TEHRAN, (Reuters) – A senior Iranian cleric said on Friday that plans by the United States to designate Iran’s Revolutionary Guard Corps as a foreign terrorist group invited a fight with the Iranian nation which America could not win. “Americans should know that in this field, as with nuclear energy, they are dealing with the whole nation. And the great nation of Iran will never abandon its revolutionary people,” Ahmad Khatami told worshippers at Friday prayers in Tehran. “Americans should know that if they act madly in this regard, they would be entering a swamp they won’t be able to get out of,” the conservative cleric said in a speech that was broadcast live on the radio.
Khatami is a member of the Assembly of Experts, an influential clerical body which has the power to appoint or dismiss Iran’s supreme leader Ayatollah Ali Khamenei.
U.S. officials said on Wednesday the United States may soon name the Revolutionary Guard as a foreign terrorist group, reflecting frustration over Tehran’s nuclear programme and suspected role in Iraqi violence.
The designation would be the first time the United States has placed the armed forces of any sovereign government on its list of terrorist organisations and would allow Washington to target the Guards’ finances.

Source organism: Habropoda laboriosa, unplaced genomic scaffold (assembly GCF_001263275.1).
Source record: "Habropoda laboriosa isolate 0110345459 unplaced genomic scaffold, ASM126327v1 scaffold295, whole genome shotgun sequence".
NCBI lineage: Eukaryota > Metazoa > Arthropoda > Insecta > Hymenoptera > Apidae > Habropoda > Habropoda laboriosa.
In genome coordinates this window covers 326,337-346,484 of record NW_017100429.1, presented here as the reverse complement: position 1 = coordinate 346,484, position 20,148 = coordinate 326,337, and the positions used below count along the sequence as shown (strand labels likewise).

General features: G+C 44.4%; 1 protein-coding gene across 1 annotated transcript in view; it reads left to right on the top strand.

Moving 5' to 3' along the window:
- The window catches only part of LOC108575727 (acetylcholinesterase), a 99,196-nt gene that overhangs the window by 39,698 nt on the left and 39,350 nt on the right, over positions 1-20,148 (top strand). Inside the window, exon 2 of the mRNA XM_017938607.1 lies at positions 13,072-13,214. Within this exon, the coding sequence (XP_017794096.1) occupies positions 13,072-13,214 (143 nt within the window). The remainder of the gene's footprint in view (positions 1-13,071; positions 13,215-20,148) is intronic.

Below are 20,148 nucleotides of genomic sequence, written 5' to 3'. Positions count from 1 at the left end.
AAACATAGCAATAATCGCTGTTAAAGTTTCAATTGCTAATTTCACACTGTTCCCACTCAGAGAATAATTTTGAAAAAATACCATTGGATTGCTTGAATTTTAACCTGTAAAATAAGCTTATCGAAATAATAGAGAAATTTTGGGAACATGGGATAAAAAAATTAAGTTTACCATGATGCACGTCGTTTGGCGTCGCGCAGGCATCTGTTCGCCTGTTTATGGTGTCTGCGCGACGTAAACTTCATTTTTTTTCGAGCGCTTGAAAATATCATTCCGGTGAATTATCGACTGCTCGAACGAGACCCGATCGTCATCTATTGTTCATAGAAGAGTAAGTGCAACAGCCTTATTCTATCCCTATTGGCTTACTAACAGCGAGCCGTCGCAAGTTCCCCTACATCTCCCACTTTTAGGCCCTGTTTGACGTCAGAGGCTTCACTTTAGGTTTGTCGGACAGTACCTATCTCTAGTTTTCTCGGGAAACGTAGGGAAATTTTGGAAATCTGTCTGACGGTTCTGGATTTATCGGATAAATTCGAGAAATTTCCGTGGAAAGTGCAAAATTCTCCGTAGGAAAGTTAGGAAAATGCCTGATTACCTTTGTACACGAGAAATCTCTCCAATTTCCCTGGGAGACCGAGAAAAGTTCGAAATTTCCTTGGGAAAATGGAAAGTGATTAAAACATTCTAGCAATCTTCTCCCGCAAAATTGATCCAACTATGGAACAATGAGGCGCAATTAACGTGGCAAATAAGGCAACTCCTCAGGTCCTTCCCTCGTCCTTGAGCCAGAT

A Guards official brushed off the threat, saying the force “will grow in strength despite U.S. efforts to isolate it”.
Iran experts and diplomats said the move was also aimed at pacifying hard-liners within and outside the Bush administration who want military action against Tehran and are frustrated that diplomatic pressure has not worked either on curbing Iran’s nuclear programme or over Iraq.
The United States says Iran is trying to make nuclear weapons under cover of a civilian programme, but Iran denies this, saying it wants only to generate electricity. Washington also suspects Iran of supplying weapons to insurgents in Iraq.
The Revolutionary Guard Corps is an ideologically driven force which sees itself as a guardian of the Islamic Republic. Its command structure is separate from the regular military. The Guards has a range of business interests, including energy projects awarded to its engineering subsidiary Khatam al-Anbia.
Some analysts say the Guards have grown in influence since the election in 2005 of President Mahmoud Ahmadinejad, a former commander. They say ex-officers have been appointed to political posts and more may run in the March parliamentary election.